Unpaid Debt Taking Your Tax Refund?Back to all blogs
- Bureau of the Fiscal Service
- Allowable Refund Offsets
- Disputing an Offset
- Injured Spouse Claim
- Past-due child and parent support;
- Federal agency non-tax debts;
- State income tax obligations; or
- Certain unemployment compensation debts owed to a state (generally, these are debts for (1) compensation paid due to fraud or (2) contributions owed to a state fund that weren't paid).
BFS will send you a notice if an offset occurs reflecting the original refund amount, your offset amount, the agency receiving the payment, and the address and telephone number of the agency. BFS will notify the IRS of the amount taken from your refund once your refund date has passed. You should contact the agency shown on the notice if you believe you don't owe the debt or if you're disputing the amount taken from your refund. The IRS should be contacted only if your original refund amount shown on the BFS offset notice differs from the refund amount shown on your tax return. If you don't receive a notice, contact the BFS's TOP call center at 800-304-3107 (or TTY/TDD 866-297-0517), Monday through Friday 7:30 a.m. to 5 p.m. CST.
If you choose to wait and see what happens when you file your return, BFS will send you a notice if an offset occurs. If you wish to dispute the amount taken from your refund, you will have to contact the agency that submitted the offset claim. It will be shown on the notice you will receive from the BFS.
If your payment was reduced because a federal or state agency thinks you owe money, you should have received a letter from that agency. Call or write to them at the contact information on the letter. If you can't find that information, you can get it by calling 800-304-3107. Only the agency that told BFS to collect the debt can work with you to return any part of the payment that should not have been taken from your refund.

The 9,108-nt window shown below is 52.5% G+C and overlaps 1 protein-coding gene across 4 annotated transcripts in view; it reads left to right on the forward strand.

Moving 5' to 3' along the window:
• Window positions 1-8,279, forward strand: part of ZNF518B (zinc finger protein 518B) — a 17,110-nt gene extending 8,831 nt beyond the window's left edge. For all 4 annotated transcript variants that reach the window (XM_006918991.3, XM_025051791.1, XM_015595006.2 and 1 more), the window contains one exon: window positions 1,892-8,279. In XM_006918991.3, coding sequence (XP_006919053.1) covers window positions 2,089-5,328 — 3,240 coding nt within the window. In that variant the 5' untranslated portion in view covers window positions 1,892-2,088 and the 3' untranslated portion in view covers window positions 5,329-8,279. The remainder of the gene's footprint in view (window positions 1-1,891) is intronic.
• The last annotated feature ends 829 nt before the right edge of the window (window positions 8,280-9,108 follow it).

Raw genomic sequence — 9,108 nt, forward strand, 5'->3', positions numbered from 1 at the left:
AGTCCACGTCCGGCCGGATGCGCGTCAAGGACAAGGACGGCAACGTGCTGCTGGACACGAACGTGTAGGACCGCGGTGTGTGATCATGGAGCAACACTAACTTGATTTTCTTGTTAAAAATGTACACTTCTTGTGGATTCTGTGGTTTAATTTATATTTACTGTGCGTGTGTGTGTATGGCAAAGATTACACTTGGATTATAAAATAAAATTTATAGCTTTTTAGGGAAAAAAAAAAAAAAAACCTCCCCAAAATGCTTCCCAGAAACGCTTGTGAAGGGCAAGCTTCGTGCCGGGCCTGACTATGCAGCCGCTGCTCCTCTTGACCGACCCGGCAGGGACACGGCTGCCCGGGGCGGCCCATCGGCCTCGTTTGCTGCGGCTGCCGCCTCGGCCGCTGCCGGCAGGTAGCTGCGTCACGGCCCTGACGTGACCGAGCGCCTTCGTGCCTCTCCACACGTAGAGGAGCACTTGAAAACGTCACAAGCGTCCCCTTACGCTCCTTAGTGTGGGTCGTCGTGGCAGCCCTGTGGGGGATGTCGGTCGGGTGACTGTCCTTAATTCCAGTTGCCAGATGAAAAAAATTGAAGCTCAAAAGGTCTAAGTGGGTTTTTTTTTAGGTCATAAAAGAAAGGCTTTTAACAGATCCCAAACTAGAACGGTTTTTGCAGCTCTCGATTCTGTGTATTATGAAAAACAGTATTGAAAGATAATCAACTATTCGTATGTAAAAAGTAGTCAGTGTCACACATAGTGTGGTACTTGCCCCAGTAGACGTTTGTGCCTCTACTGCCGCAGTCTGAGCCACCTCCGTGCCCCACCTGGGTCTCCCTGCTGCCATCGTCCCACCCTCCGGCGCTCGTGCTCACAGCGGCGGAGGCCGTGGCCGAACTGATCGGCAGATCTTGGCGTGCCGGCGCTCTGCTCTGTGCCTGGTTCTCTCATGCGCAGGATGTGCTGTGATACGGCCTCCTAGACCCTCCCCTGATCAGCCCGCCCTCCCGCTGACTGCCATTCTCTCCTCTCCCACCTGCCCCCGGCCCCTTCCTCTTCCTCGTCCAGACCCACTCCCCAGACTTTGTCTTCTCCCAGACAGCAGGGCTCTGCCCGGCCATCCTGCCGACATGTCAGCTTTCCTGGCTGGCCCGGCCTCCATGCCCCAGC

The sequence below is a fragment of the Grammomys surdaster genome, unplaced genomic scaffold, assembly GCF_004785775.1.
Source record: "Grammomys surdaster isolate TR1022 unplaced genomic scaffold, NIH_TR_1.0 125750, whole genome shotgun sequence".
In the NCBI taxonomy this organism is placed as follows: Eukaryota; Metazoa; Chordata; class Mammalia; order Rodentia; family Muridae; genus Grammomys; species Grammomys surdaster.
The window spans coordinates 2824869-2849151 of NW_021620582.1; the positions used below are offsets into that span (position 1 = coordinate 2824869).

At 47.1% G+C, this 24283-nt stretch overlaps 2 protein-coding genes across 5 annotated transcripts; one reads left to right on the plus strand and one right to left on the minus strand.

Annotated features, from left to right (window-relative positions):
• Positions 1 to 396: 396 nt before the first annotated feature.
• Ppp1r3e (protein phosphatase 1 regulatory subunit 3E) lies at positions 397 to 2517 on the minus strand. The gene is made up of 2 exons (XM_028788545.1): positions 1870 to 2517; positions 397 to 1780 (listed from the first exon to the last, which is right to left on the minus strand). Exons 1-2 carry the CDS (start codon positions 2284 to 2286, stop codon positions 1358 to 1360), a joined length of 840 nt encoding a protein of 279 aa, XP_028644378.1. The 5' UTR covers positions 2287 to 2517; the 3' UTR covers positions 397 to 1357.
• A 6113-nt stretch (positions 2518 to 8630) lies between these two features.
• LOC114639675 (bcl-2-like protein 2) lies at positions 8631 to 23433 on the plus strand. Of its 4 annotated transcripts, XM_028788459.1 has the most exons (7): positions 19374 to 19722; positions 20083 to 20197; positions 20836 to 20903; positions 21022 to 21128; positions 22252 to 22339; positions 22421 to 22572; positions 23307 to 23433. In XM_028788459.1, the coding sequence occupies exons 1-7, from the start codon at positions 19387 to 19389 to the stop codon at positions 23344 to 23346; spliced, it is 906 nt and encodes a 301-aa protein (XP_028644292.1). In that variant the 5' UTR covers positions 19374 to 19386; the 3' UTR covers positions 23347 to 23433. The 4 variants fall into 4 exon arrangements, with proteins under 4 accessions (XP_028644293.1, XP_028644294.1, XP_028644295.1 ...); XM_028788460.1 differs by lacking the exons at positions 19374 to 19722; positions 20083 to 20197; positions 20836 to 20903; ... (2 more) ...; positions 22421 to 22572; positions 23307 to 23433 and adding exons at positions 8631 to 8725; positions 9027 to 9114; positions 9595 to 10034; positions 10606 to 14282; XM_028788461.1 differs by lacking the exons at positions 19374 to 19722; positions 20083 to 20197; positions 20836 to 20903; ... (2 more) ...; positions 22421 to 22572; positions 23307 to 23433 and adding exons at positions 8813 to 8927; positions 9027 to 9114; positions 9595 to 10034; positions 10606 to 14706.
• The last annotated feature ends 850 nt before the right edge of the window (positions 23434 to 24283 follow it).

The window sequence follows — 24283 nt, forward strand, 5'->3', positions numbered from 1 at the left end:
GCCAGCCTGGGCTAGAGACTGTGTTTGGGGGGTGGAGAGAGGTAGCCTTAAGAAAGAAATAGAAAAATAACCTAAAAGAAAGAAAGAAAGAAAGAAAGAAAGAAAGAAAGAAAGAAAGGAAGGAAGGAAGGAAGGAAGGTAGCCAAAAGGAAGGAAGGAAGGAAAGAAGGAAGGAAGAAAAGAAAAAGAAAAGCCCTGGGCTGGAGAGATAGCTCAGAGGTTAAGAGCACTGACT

If you filed a joint tax return and only one spouse is responsible for the debt, the other spouse may be entitled to part or all of the refund. To request a refund for the spouse not responsible for the offset, you can file for an injured spouse allocation. The IRS will compute the injured spouse's share of the joint refund. If you lived in a community property state during the tax year, the IRS will divide the joint refund based upon state community property law. Not all debts are subject to a tax refund offset.
If your debt was submitted for offset, BFS will reduce your refund as needed to pay off the debt and send it to the agency you owe. Any portion of your remaining refund after offset is issued in a check or is direct deposited as originally requested on the tax return.
The Treasury Offset website includes a Q&A section.
With regard to the COVID-19 pandemic Economic Impact Payments (EIPs) that were issued in 2020 and early 2021, the second EIPs authorized in late December of 2021, are not subject to offset for any reason through the Treasury Offset Program. However, the first EIPs created by the CARES Act could have been entirely offset, up to the amount of an individual’s child support debt. The EIPs are advance payments of the Recovery Rebate Credit that is part of your 2020 tax return. To the extent that you have an overpayment of your 2020 income tax liability, the Recovery Rebate Credit can be reduced to pay debts you owe to Federal or state agencies.
In the future, if you have an outstanding debt and want to be proactive, you can contact the agency with which you have a debt to determine if your debt was submitted for a tax refund offset.
Please contact this office if you need assistance filing for an injured spouse claim or have other questions about refund offsets.